Celeste Schenck is the President of The American University of Paris (AUP). Born to a Russian father and a Irish-Canadian mother, Schenck has traveled extensively all her life. Her nomadic experience began at age 10 when she moved from Florida to France to attend French and Swiss boarding schools, which started a life-long love affair with France. “There was some feeling that I belonged in this country that established itself when I was a 10-year-old,” she said in an interview last winter. “Even though I came back to the States and didn’t go back for another 10 years, I was always preparing to go back… My parents remember my telling them when I was 10 years old that I would never just be the citizen of one country.” A graduate of Princeton University, Schenck received her PhD from Brown University and taught at Barnard College soon after. She has spent the last 20 years at AUP, becoming president in 2008. The university has 1,000 students and 110 faculty from 26 different countries, making it the perfect school for Third Culture Kids.
1. Why did you choose to build a career in academia?
I was the kind of kid who organized the entire neighborhood into a schoolroom that we had behind the house and gave everyone assignments and grades. I think I was sort of a born pedagogue. So I never really considered anything else. I went straight to graduate school from college, and after two and a half years of graduate school, I started teaching at Barnard.
2. How did your Third Culture Kid upbringing help you in your career?
It helped me in all of my life choices. I wouldn’t be the same person today if I hadn’t lived in two different places. I’m absolutely convinced the places you take a child before they are 16 years old have an incredible impact on their lives, not only because you can learn languages without an accent before the age of 10 or 12, but because children enter into another culture and it becomes part of their repertoire. They can play all 88 keys on this piano, and very often it has an impact on your comfort level in crossing cultural borders later. I always thought of myself as someone who held two kinds of citizenship.
3. How has being a Third Culture Kid held you back in your career?
The only downside is that you sometimes feel like you neither belong here nor there. There are moments when you straddle the ocean and you feel like you need both cultures because they are both parts of who you are. It’s condemning me to living my life between the United States and Europe.
4. What advice would you give to Third Culture Kids starting out their careers?
You have to make some choices, and you have to put down some roots. I would be very thoughtful about where you want to begin doing some of your first job searches. Part of the problem with the resumes of people like us – Third Culture Kids – is that it can look like we move around a lot and don’t put down roots or make a commitment to one place or another. You want to stay long enough in one job. We have a tendency sometimes to be restless, but you want to stay long enough in one job that you can demonstrate that you’ve moved to the next level, and that the reason you’ve moved to another job is really an opportunity.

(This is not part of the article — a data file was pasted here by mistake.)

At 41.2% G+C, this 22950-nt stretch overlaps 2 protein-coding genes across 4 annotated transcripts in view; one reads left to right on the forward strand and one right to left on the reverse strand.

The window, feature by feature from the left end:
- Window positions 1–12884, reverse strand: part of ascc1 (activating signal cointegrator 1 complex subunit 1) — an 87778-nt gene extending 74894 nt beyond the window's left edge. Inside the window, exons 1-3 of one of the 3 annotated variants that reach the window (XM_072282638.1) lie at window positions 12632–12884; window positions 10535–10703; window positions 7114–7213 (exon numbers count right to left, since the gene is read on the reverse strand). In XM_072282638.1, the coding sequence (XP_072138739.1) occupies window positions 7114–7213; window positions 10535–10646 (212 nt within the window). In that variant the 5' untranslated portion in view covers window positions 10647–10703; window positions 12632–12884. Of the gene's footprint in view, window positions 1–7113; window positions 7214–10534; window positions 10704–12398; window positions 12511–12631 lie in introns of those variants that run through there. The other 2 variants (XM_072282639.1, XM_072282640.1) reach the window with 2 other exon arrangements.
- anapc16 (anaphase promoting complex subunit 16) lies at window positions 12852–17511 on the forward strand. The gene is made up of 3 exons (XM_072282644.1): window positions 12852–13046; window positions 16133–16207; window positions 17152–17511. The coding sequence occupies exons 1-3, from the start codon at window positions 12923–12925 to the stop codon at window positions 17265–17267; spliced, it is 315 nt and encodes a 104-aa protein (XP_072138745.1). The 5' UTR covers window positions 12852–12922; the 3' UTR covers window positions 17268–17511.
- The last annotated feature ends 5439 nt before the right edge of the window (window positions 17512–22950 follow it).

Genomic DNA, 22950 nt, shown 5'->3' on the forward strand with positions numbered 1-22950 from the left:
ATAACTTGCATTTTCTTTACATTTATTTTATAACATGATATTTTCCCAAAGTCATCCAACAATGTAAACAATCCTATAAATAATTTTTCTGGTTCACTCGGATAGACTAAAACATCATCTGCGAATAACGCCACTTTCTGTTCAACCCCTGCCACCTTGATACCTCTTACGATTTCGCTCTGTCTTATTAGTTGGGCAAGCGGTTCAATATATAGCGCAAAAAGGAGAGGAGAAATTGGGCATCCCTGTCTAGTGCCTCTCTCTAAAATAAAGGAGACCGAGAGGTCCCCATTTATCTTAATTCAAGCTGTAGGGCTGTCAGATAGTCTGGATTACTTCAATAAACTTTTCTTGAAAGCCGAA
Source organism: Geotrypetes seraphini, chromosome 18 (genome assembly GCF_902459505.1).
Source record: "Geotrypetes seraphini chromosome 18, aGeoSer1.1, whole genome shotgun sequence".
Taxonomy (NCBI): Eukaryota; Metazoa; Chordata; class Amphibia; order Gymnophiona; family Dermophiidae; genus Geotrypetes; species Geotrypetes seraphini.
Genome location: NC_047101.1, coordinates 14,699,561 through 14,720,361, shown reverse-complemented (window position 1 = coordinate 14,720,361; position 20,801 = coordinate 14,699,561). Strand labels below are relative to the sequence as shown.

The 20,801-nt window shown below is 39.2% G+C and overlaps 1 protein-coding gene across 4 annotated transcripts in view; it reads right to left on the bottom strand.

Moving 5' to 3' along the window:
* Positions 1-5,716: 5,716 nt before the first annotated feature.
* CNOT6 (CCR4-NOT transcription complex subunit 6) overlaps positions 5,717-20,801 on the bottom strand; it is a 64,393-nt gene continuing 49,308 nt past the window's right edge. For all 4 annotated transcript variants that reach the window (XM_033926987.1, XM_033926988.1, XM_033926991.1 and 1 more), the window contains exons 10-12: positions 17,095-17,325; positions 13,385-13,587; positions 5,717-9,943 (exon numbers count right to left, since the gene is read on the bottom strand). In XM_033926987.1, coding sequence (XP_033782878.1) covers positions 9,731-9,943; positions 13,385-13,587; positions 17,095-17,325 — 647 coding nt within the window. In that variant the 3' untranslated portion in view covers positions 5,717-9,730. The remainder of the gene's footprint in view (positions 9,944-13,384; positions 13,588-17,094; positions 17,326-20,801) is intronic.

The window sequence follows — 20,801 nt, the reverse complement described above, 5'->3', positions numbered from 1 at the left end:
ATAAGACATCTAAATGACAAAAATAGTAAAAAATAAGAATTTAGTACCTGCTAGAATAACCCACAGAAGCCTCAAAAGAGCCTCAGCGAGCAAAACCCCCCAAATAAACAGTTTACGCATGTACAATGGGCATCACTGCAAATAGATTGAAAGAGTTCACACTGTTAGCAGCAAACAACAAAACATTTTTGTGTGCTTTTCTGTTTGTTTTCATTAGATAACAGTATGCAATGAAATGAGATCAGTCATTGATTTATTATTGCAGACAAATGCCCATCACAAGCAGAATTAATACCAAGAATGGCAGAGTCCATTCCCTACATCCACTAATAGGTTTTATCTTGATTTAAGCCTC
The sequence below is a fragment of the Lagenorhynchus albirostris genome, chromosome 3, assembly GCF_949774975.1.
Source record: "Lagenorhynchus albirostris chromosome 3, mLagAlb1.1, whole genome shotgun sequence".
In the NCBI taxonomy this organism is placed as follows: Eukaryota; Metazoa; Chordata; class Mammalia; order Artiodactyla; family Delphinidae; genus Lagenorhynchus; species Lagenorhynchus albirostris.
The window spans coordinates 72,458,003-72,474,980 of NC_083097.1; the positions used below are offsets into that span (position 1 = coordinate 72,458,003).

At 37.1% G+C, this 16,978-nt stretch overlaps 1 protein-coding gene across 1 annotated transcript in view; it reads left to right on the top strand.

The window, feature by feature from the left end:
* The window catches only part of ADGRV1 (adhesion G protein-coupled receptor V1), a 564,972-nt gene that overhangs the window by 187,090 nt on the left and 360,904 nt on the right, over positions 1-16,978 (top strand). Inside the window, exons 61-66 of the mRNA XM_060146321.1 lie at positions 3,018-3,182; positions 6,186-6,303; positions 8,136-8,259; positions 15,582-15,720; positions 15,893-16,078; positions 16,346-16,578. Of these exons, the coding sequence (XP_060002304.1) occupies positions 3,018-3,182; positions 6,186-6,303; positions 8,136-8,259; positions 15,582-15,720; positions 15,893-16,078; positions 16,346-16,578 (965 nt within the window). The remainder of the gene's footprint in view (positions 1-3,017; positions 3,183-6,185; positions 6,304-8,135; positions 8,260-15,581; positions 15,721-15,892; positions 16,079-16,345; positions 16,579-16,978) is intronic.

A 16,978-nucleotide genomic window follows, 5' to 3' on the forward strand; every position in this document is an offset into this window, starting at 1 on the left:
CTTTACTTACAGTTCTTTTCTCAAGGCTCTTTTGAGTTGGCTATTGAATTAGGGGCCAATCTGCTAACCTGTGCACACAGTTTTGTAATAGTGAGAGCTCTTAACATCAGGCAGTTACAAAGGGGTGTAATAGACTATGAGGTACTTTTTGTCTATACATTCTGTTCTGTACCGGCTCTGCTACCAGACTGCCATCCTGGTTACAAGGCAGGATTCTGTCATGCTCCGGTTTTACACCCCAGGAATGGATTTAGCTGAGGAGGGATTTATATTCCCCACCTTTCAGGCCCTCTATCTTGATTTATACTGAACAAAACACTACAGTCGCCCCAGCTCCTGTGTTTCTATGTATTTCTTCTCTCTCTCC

5. What’s it like being at The American University of Paris?
We have no national majority, and we’re kind of a third place. We have an American curriculum, but we live in France, so we’ve integrated French entirely across the curriculum. We’re kind of a hybrid place, and everyone here is a language learner. Our classes over the last 10 years have brought 93 dialects and languages. If you add faculty to that, we’re up to 104. It’s amazing. There’s a lot of tolerance and interest in each other’s cultures.
We tend to get a lot of students – I call them refugees, a Third Culture Kid who grew up in Paris, goes back to the U.S. for college and feels like a fish out of water. Then they come to AUP and feel like they are in an environment where people come from all over … and there’s a certain way of relating to one another that transcends wherever you may come from.
6. What career advice do you give to your students?
I tell them all the time that I think they are the best prepared individuals I know for the contemporary job market. … People who study and work and learn together, alongside one another where they’re given opportunities to learn across their differences – differences in level of English, differences in cultural background, differences in ideology and faith and their religious background. They have a tendency to engage. A lot of our students go into careers in social justice, in humanitarian careers, they join international agencies. There’s a pretty large portion of our students who are very committed to the world and I’m very proud of that. What we try to do is encourage them: When you are so much of the world, you have a responsibility for the world. And we really do encourage them to live that out and make career choices that reflect that.
7. What’s a typical day for a president look like?
It is insane. Whatever you’ve planned goes out the window because, inevitably, when you’re sitting in the bosses’ seat, whatever unsolvable problems that have made their way up the chain of command end up on your desk. There are always two or three things that in happen in a day that I have no control over that just happen. But, I try to start my day every morning with a couple minutes of meditation.
The great thing about being a university president is that you’re leading an orchestra, and you have all these fabulous players. You have an interpretation of the score, and everyone has a place. You can pull up the bass, pull up the violins, slow the pace down when you need to and raise the pace when you need to. … It’s very satisfying work – I mean, what could you do in the world better than create an environment for young people to learn in? I just can’t think of anything better I could do with my life.